Of course, correlation does not imply causation (even if they often occur together). Finding that people with a high need for uniqueness tend to endorse conspiracy theories could mean that their need drives them to adopt such theories in order to separate themselves from the naive masses. Or it could mean that believing in conspiracy theories increases the need to feel special and distinct, as a way to distance the self from the ignorant many. And there might be no direct link at all – perhaps people who do not care about what others think exhibit tendencies to set themselves apart from these others and disbelieve what others say. The ultimate litmus test for a causal effect in psychology is an experiment.

So we invented a conspiracy theory from scratch. We asked US participants to read about an entirely fictitious debate unfolding in Germany. The installation of smoke detectors is mandatory according to German housing law (this much is true). Now here comes the fiction: allegedly, a retired engineer had found evidence that these smoke detectors have serious side effects, emanating a ‘hypersound’ that causes nausea, gastritis and depression. This was forcefully rejected by VdS Schadenverhütung GmbH, the largest (and invented) producer of smoke detectors. The conspiracy: VdS was in cahoots with the government and knew about the dangerous smoke detectors, but did nothing. Then we introduced the conspiracy as being believed either by a majority (81 per cent) or a minority (19 per cent) of the German public. Our hypothesis was that those with a higher conspiracy mentality (already correlated with a higher need for uniqueness) were more likely to endorse the conspiracy when finding out that fewer people believed in it than when they found out that many people believed it. And that’s exactly what our study showed. The new conspiracy seemed to be more attractive if it was a minority opinion. It set them apart from the masses.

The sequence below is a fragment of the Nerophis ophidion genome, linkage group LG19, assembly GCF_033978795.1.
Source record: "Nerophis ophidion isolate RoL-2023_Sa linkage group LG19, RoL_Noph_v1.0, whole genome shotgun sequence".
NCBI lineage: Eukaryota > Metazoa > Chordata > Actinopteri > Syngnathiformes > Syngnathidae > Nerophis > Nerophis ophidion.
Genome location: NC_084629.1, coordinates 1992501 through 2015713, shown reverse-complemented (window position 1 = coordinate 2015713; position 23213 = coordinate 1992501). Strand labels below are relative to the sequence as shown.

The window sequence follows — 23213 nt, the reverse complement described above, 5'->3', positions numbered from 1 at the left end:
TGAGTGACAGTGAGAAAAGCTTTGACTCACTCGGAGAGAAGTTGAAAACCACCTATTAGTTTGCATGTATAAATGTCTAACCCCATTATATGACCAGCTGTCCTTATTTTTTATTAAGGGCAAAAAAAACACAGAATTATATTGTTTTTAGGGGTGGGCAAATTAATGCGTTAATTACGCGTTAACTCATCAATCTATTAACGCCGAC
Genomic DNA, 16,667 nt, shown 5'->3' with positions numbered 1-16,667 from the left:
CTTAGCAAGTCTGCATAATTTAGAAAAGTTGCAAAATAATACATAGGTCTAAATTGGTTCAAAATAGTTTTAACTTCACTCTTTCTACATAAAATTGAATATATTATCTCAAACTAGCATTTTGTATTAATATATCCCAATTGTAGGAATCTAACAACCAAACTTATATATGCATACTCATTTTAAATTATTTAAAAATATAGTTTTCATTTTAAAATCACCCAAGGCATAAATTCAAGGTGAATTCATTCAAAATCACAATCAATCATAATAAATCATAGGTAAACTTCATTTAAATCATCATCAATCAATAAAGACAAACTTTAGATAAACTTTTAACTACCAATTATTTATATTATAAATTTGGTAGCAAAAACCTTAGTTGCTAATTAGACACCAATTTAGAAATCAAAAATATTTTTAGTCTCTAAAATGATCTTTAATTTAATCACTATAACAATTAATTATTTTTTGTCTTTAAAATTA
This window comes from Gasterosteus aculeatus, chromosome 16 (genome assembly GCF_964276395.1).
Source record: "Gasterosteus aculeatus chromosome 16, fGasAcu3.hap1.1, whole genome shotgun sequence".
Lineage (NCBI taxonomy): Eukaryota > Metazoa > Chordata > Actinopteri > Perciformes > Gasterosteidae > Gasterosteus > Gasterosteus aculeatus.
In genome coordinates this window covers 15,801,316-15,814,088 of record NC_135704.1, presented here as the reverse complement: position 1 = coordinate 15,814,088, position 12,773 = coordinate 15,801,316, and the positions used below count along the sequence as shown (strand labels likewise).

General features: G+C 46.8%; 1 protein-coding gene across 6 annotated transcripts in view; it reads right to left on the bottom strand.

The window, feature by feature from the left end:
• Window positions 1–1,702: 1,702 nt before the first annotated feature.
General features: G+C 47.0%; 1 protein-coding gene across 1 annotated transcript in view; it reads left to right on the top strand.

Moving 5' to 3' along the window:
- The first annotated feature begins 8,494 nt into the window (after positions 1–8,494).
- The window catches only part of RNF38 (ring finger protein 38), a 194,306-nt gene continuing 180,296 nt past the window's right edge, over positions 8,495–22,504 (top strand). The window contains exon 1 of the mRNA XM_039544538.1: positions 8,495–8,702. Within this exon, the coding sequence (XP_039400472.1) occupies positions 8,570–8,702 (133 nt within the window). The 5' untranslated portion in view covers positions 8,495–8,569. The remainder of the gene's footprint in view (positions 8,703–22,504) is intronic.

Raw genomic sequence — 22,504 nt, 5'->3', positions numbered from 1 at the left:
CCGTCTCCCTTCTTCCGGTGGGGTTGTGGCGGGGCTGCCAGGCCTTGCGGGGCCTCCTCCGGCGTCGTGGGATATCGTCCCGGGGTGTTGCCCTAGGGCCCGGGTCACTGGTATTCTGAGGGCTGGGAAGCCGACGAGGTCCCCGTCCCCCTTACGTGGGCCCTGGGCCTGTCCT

These findings draw a more nuanced understanding of what attracts people to conspiracy theories. Although the effects of our smoke-detector experiment were relatively small, they are consistent. In fact, an independent team from France tested the same hypothesis (without either of our teams being aware) and obtained a very similar result. Seeing evil plots at play behind virtually any world event is not only an effort to make sense of the world. It can also be gratifying in and of itself: it grants one the allure of exclusive knowledge that sets one apart from the sleeping sheep.

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Roland Imhoff

is professor of social and legal psychology at the Johannes Gutenberg University Mainz, Germany.